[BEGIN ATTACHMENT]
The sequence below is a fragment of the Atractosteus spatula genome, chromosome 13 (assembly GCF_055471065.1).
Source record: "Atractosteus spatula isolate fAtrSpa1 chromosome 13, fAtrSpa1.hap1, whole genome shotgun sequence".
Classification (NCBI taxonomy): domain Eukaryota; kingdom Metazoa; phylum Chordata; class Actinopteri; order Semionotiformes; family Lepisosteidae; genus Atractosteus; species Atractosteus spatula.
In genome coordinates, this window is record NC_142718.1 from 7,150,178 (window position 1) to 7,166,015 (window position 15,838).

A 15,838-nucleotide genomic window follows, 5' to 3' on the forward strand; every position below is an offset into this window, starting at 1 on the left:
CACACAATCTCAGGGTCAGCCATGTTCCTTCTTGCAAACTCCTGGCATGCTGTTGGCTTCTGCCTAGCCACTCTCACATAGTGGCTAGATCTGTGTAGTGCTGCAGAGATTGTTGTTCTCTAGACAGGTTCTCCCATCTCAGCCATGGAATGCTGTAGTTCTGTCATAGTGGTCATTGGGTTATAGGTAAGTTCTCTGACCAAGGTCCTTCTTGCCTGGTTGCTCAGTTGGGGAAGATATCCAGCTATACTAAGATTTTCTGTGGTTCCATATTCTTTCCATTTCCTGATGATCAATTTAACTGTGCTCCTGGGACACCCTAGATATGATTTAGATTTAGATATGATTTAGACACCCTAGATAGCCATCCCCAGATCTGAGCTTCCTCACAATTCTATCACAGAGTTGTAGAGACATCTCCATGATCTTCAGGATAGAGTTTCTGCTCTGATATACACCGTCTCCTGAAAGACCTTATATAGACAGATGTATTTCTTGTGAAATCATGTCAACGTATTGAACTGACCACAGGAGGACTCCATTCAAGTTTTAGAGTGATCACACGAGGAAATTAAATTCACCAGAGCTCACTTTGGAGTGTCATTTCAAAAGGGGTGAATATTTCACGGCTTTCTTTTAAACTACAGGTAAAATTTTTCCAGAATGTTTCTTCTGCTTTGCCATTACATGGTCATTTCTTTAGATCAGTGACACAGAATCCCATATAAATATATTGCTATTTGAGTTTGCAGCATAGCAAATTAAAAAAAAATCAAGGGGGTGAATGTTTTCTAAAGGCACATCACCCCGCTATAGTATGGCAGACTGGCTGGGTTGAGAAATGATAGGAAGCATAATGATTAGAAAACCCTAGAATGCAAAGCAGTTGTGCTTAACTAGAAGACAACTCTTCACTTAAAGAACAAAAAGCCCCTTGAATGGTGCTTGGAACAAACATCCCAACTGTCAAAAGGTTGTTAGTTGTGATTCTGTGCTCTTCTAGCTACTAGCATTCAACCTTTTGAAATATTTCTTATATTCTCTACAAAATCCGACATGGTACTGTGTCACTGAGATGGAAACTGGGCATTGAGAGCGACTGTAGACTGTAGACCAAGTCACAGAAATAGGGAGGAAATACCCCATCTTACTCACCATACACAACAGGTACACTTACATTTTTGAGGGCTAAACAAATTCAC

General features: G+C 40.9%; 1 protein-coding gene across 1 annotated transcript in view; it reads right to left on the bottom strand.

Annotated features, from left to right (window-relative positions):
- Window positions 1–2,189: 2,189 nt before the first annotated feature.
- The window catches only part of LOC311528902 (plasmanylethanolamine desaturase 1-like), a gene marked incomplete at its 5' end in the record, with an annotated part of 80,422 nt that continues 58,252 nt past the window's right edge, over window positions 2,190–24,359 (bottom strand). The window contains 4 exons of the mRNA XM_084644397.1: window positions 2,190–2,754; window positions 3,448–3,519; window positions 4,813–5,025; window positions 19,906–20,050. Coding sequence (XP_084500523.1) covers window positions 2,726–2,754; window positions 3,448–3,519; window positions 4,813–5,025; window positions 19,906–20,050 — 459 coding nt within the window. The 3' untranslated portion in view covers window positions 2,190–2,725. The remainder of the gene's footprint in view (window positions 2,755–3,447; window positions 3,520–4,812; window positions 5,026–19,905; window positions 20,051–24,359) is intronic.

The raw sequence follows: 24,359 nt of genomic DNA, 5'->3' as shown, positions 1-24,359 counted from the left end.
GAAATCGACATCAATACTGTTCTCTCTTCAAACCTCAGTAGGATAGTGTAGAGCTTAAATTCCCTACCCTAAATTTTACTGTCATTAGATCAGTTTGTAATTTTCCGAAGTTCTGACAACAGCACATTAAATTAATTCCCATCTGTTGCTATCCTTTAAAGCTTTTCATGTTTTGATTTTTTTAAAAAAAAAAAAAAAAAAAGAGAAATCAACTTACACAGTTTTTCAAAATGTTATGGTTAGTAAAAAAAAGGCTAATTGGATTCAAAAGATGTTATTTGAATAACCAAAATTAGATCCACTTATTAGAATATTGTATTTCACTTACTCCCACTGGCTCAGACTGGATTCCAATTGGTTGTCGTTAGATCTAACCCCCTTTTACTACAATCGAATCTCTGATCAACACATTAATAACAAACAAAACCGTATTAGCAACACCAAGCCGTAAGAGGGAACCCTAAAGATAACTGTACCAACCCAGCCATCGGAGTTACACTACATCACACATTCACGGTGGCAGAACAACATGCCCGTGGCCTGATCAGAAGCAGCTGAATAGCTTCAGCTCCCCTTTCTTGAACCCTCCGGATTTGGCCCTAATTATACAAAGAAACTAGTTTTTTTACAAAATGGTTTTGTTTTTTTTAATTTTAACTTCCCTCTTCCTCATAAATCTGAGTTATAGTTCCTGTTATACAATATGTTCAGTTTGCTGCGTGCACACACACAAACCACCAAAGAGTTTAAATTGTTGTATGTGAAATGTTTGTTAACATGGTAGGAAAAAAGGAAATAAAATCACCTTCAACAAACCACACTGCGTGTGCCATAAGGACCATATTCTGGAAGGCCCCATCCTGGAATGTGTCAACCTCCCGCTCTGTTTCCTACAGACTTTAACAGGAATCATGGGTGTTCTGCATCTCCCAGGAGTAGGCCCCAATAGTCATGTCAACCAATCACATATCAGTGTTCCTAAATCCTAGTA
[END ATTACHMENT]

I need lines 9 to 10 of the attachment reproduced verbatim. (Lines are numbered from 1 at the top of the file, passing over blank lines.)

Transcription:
- Window positions 1–2,189: 2,189 nt before the first annotated feature.
- The window catches only part of LOC311528902 (plasmanylethanolamine desaturase 1-like), a gene marked incomplete at its 5' end in the record, with an annotated part of 80,422 nt that continues 58,252 nt past the window's right edge, over window positions 2,190–24,359 (bottom strand). The window contains 4 exons of the mRNA XM_084644397.1: window positions 2,190–2,754; window positions 3,448–3,519; window positions 4,813–5,025; window positions 19,906–20,050. Coding sequence (XP_084500523.1) covers window positions 2,726–2,754; window positions 3,448–3,519; window positions 4,813–5,025; window positions 19,906–20,050 — 459 coding nt within the window. The 3' untranslated portion in view covers window positions 2,190–2,725. The remainder of the gene's footprint in view (window positions 2,755–3,447; window positions 3,520–4,812; window positions 5,026–19,905; window positions 20,051–24,359) is intronic.